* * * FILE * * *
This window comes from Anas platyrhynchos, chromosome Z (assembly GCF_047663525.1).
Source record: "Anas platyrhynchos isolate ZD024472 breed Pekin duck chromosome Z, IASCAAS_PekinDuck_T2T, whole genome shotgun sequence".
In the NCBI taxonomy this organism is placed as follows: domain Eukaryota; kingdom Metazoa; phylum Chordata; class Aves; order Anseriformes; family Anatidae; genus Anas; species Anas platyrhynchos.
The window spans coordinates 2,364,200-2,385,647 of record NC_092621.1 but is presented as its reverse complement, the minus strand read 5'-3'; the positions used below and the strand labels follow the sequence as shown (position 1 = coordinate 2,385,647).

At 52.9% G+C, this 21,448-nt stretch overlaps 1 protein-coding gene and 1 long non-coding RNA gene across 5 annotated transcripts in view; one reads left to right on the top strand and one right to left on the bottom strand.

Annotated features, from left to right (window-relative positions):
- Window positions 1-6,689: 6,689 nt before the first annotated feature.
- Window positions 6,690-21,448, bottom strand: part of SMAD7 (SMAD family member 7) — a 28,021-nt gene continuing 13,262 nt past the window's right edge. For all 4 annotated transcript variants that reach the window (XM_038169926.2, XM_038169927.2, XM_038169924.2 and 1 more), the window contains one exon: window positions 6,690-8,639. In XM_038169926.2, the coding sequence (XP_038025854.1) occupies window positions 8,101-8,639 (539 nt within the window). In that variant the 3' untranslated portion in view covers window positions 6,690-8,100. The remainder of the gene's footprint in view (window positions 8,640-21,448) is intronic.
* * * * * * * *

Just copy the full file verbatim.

This window comes from Anas platyrhynchos, chromosome Z (assembly GCF_047663525.1).
Source record: "Anas platyrhynchos isolate ZD024472 breed Pekin duck chromosome Z, IASCAAS_PekinDuck_T2T, whole genome shotgun sequence".
In the NCBI taxonomy this organism is placed as follows: domain Eukaryota; kingdom Metazoa; phylum Chordata; class Aves; order Anseriformes; family Anatidae; genus Anas; species Anas platyrhynchos.
The window spans coordinates 2,364,200-2,385,647 of record NC_092621.1 but is presented as its reverse complement, the minus strand read 5'-3'; the positions used below and the strand labels follow the sequence as shown (position 1 = coordinate 2,385,647).

At 52.9% G+C, this 21,448-nt stretch overlaps 1 protein-coding gene and 1 long non-coding RNA gene across 5 annotated transcripts in view; one reads left to right on the top strand and one right to left on the bottom strand.

Annotated features, from left to right (window-relative positions):
- Window positions 1-6,689: 6,689 nt before the first annotated feature.
- Window positions 6,690-21,448, bottom strand: part of SMAD7 (SMAD family member 7) — a 28,021-nt gene continuing 13,262 nt past the window's right edge. For all 4 annotated transcript variants that reach the window (XM_038169926.2, XM_038169927.2, XM_038169924.2 and 1 more), the window contains one exon: window positions 6,690-8,639. In XM_038169926.2, the coding sequence (XP_038025854.1) occupies window positions 8,101-8,639 (539 nt within the window). In that variant the 3' untranslated portion in view covers window positions 6,690-8,100. The remainder of the gene's footprint in view (window positions 8,640-21,448) is intronic.